The future of the Affordable Care Act is unclear, stirring up financial and medical concerns for many consumers. It leaves some to wonder, What now?
Experts say the best thing to do is to focus on the here and now — including the Jan. 31 deadline to sign up.
About 11.5 million people nationally had signed up for coverage through the ACA's public exchanges as of the end of December. President Donald Trump has vowed to repeal it, but lawmakers have yet to reach an agreement on a replacement.
"What we have seen, certainly following the election but it continues today, is uncertainty," said Jennifer Sullivan, vice president of programs at Enroll America. "The truth is no one knows how the law will fare this year, the uncertainty is warranted."
In the meantime, here's what experts suggest:
The process to repeal or replace the law could take time, but a health emergency could hit at any time. And without insurance, it could be financially disastrous.
So if you don't have health insurance, consider signing up.
The final deadline to access coverage through ACA is Tuesday. If you sign up by then, you'll can get coverage by March for the remainder of 2017 and avoid a tax penalty for being uninsured. If you are in a state that has expanded Medicaid under the law and you qualify for that, you can sign up at any time.
Special enrollment periods are still available after the deadline, which allows people to adjust coverage if they are going through life-changing circumstances such as marriage, divorce, loss of a job or the birth of a child.
"It's still the law, so it's in your best interest to have insurance," said Elizabeth Colvin, program director for Insure Central Texas. "People think something has happened, but the Affordable Care Act is still the law."
Colvin said all signs suggest a lengthy transition. Though people may worry that their coverage may be yanked away, she notes that these health insurance policies are legal contracts that guarantee coverage for the year and are unlikely to be challenged.
So should you bother to enroll? Absolutely. Visit healthcare.gov to find out how to sign up and where to get help.
It's important to keep paying your premiums if you are enrolled in a health plan. Sullivan said many people getting coverage under the ACA haven't had insurance before, so this is a new requirement.
If you don't pay your bill, you could lose your coverage.
Be mindful to use services that are within your insurer's provider network to control costs while you're on the plan. And financial advisers say to brace for health care cost increases each year, regardless of where you get your insurance.
Do what you need to do while you have insurance, said Kathryn Hauer, a financial planner and author of the book "Financial Advice for Blue Collar America."
People tend to put off care — doctor's appointments, medication or even surgery— but this is not the time to do so, she said. While some have criticized ACA-related plans for being high in cost or offering bare-bones coverage, seeking treatment while you know the costs and coverage may be in your best financial interest. And some preventative care services, such as flu shots, are provided at no cost under ACA.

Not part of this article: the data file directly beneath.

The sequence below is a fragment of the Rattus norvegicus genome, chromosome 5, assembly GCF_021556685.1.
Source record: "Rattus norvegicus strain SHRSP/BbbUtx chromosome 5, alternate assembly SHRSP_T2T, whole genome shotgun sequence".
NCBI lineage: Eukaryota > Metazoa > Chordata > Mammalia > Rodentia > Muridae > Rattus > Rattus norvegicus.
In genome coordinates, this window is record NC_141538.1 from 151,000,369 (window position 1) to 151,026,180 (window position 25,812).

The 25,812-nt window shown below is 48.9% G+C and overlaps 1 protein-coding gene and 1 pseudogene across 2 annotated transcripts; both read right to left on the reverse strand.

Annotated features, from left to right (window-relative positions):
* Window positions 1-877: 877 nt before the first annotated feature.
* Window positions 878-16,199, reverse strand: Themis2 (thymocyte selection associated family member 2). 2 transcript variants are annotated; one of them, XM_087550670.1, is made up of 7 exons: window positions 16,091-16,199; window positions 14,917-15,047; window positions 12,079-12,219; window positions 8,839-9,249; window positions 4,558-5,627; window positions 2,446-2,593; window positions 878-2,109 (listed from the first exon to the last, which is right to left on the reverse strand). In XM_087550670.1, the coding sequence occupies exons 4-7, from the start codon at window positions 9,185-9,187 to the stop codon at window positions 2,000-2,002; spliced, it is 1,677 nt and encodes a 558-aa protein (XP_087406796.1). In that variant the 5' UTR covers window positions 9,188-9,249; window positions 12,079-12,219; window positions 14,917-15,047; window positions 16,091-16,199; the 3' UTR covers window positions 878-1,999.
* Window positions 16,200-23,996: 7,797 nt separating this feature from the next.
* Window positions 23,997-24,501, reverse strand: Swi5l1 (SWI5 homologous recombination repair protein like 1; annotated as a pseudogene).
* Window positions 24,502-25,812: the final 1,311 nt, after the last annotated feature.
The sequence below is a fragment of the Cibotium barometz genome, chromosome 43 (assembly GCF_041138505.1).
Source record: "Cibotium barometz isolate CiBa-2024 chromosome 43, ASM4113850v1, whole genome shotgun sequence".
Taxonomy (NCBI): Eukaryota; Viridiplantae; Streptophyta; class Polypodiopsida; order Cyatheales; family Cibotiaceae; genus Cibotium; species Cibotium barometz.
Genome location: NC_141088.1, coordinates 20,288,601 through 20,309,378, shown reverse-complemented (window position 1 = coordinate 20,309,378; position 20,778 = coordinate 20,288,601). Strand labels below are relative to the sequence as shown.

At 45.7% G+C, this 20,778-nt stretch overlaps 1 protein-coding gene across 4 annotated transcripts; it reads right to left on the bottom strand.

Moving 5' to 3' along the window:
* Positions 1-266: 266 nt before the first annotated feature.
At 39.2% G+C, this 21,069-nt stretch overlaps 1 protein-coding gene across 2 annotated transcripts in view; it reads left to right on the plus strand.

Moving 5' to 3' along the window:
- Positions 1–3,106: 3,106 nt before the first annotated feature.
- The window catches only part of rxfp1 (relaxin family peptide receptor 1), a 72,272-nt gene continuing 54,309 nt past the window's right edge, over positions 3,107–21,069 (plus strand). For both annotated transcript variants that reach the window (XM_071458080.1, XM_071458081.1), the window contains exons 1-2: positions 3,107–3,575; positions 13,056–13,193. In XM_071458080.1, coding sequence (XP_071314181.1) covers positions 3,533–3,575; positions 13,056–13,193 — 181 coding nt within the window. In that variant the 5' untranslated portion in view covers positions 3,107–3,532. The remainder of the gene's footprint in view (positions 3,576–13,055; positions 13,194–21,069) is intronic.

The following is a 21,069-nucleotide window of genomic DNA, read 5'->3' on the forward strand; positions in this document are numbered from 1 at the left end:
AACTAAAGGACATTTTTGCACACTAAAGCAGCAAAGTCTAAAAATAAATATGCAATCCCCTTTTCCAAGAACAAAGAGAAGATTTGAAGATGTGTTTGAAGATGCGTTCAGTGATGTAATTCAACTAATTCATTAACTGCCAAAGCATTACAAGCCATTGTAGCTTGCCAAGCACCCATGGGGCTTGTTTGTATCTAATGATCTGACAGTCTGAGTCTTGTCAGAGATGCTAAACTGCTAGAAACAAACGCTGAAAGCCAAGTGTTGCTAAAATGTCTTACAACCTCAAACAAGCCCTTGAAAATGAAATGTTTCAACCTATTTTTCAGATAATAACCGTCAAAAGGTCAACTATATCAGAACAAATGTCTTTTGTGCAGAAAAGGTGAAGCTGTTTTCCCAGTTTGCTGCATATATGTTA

If you suspect you might not be able to afford care later if the ACA's format changes, look at your alternatives. You might not need them, but it can help you feel prepared and provide peace of mind.
Find out if you can get coverage through someone else's policy, such as a parent, spouse or domestic partner. Check if your employer's policy might have changed since you last looked. Or research what free or low-cost medical services are available in your community.
Seek advice from your doctor, financial planner, insurance broker or community organizer for your individual situation.
Sometimes an alternative may work out. Sara Stanich, a financial adviser in New York, has a client who is divorcing who opted to get COBRA coverage through her ex's insurance even though it was more expensive — because it provided three years of coverage she could count on right now.
Experts remind people that changes to the ACA aren't a done deal. And while the prospect may be upsetting, it's not the first time there have been uncertainties in the process — from a rocky rollout to challenges in court.
Madeline "Edwina" Lantigua of Miami is feeling the strain. The 41-year-old film editor is fighting an aggressive form of breast cancer and just finished chemotherapy. But she has five years of additional treatment ahead and is not sure she'll have coverage available beyond this year, given her preexisting condition. So she's been talking with her doctor, looking at options — such as going to Mexico for future treatment and trying to stay aware of any changes to the ACA.
"I'll figure it out, but it's scary," she said. "I'm not going to freak out till I have to."
Experts say to take comfort in the fact that you have coverage now and the indications — both from Congress and the president — that there will be health insurance options ahead for those who gained coverage under the ACA.
"Even in the best of times, health insurance is confusing. ... Add this layer of politics and it can get complex," Sullivan said. "What we have taken solace on doing is focusing on the here and now."